Congenital Hand Differences

When a baby is born with a hand that isn't typical, he or she has a congenital hand difference.

Causes including Genetic Factors

There are millions of steps involved when an embryo develops a typical arm and hand. This process begins shortly after conception, when the arm bud is first formed. As the upper limb develops, the tip of the arm bud sends messages to each cell involved in the process, and if any of these steps is missed, a congenital hand difference can result. The complete embryonic process is still being researched and, while some congenital hand differences can result from genetic causes, the cause of many others aren't fully understood.

Types of Congenital Hand Differences

Congenital hand differences are more common than many people think. In fact, one out of every twenty children is born with a hand that has either minor or major differences from a typical one. Congenital hand differences can be divided into those that result in failures of formations, where part of the arm or hand is missing; failures of separation, where parts of the hand are webbed or fused; duplication, where the hand has extra parts; and constriction band syndrome.

An examination by a qualified hand surgeon is the best way to determine if any treatment is available.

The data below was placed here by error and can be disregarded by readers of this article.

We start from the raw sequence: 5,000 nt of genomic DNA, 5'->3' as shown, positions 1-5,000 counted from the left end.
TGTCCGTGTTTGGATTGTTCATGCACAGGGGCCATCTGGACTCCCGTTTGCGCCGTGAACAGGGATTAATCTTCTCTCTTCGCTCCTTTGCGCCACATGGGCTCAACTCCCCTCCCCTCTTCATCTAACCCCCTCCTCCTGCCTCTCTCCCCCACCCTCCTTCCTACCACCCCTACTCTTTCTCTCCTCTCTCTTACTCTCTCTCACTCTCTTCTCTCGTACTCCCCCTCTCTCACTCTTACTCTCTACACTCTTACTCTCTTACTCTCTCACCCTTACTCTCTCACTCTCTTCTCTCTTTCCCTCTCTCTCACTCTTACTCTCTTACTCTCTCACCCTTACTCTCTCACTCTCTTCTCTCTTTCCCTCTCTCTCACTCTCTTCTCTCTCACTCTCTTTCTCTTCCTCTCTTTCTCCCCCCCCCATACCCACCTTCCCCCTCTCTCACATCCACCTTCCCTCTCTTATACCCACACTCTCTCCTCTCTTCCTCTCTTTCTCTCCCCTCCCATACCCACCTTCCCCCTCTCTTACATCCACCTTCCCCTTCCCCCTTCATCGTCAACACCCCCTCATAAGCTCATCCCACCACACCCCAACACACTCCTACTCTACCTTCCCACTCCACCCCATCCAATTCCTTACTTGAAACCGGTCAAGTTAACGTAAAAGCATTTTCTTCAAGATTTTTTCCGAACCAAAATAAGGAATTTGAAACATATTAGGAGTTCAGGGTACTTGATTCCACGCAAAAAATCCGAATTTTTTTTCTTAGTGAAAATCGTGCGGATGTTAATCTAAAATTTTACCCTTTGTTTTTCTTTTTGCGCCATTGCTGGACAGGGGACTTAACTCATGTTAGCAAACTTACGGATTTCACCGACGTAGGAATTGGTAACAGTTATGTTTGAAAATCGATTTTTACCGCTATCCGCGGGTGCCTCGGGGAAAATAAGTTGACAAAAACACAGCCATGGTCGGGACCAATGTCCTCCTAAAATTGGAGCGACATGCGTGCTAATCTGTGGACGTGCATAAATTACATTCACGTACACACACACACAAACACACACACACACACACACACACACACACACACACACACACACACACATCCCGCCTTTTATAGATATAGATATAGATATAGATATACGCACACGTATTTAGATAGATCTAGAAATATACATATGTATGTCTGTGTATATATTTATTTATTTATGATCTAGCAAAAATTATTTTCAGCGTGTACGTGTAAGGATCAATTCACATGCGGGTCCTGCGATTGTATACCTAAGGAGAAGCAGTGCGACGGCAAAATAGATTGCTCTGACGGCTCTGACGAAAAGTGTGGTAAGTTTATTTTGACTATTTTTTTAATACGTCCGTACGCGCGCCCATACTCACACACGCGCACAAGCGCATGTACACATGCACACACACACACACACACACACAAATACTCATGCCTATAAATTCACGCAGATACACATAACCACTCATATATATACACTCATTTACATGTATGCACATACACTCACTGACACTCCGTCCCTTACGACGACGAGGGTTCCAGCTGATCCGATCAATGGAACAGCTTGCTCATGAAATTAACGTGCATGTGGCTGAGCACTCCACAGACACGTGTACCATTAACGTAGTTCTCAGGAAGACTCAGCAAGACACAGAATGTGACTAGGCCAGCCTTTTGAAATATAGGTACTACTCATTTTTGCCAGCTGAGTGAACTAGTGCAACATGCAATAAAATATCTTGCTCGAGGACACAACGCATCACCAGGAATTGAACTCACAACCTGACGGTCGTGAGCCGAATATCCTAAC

Common Reactions

The parents of a child born with a generalized hand difference may express feelings such as shock, guilt, and anger. It is critical that each member of a family is afforded an opportunity to recognize and express their feelings. It is equally important that family members understand that congenital hand differences are rarely the result of anything under the parents' control.

Non-Surgical & Surgical Treatments

Before any treatment can be considered, the baby needs to be evaluated by a hand doctor. The correction of webbed fingers entailed separating the fingers with surgery. Surgery is also effective for removing extra digits and reconstruction of the hand, if necessary. If finger or hand function has been impaired, surgery can prove helpful as well. Some cases don't require any medical assistance, and others can be helped through therapy alone.